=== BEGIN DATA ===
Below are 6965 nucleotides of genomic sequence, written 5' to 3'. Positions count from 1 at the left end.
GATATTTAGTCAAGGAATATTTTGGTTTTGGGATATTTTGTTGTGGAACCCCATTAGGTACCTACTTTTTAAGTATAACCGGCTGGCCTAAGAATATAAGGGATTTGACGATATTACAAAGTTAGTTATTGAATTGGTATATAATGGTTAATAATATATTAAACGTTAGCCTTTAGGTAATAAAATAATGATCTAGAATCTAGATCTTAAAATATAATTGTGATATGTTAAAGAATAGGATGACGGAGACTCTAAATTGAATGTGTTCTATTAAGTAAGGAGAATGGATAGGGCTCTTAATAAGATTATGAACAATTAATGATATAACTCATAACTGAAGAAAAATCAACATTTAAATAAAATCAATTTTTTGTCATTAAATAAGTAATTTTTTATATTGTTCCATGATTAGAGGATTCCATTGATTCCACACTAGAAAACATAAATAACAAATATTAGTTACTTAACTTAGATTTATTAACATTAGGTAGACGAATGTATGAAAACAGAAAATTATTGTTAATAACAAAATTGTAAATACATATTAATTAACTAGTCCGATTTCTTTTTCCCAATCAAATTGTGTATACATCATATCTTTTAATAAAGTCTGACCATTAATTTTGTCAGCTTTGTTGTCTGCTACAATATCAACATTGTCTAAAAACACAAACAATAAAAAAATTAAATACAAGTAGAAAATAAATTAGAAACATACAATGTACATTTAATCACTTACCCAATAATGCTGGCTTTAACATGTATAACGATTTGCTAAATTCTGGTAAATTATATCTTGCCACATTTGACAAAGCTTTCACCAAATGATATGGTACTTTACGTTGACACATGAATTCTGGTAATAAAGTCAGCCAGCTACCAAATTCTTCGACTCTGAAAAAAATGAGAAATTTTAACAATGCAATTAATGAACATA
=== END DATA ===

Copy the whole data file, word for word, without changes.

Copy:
Below are 6965 nucleotides of genomic sequence, written 5' to 3'. Positions count from 1 at the left end.
GATATTTAGTCAAGGAATATTTTGGTTTTGGGATATTTTGTTGTGGAACCCCATTAGGTACCTACTTTTTAAGTATAACCGGCTGGCCTAAGAATATAAGGGATTTGACGATATTACAAAGTTAGTTATTGAATTGGTATATAATGGTTAATAATATATTAAACGTTAGCCTTTAGGTAATAAAATAATGATCTAGAATCTAGATCTTAAAATATAATTGTGATATGTTAAAGAATAGGATGACGGAGACTCTAAATTGAATGTGTTCTATTAAGTAAGGAGAATGGATAGGGCTCTTAATAAGATTATGAACAATTAATGATATAACTCATAACTGAAGAAAAATCAACATTTAAATAAAATCAATTTTTTGTCATTAAATAAGTAATTTTTTATATTGTTCCATGATTAGAGGATTCCATTGATTCCACACTAGAAAACATAAATAACAAATATTAGTTACTTAACTTAGATTTATTAACATTAGGTAGACGAATGTATGAAAACAGAAAATTATTGTTAATAACAAAATTGTAAATACATATTAATTAACTAGTCCGATTTCTTTTTCCCAATCAAATTGTGTATACATCATATCTTTTAATAAAGTCTGACCATTAATTTTGTCAGCTTTGTTGTCTGCTACAATATCAACATTGTCTAAAAACACAAACAATAAAAAAATTAAATACAAGTAGAAAATAAATTAGAAACATACAATGTACATTTAATCACTTACCCAATAATGCTGGCTTTAACATGTATAACGATTTGCTAAATTCTGGTAAATTATATCTTGCCACATTTGACAAAGCTTTCACCAAATGATATGGTACTTTACGTTGACACATGAATTCTGGTAATAAAGTCAGCCAGCTACCAAATTCTTCGACTCTGAAAAAAATGAGAAATTTTAACAATGCAATTAATGAACATA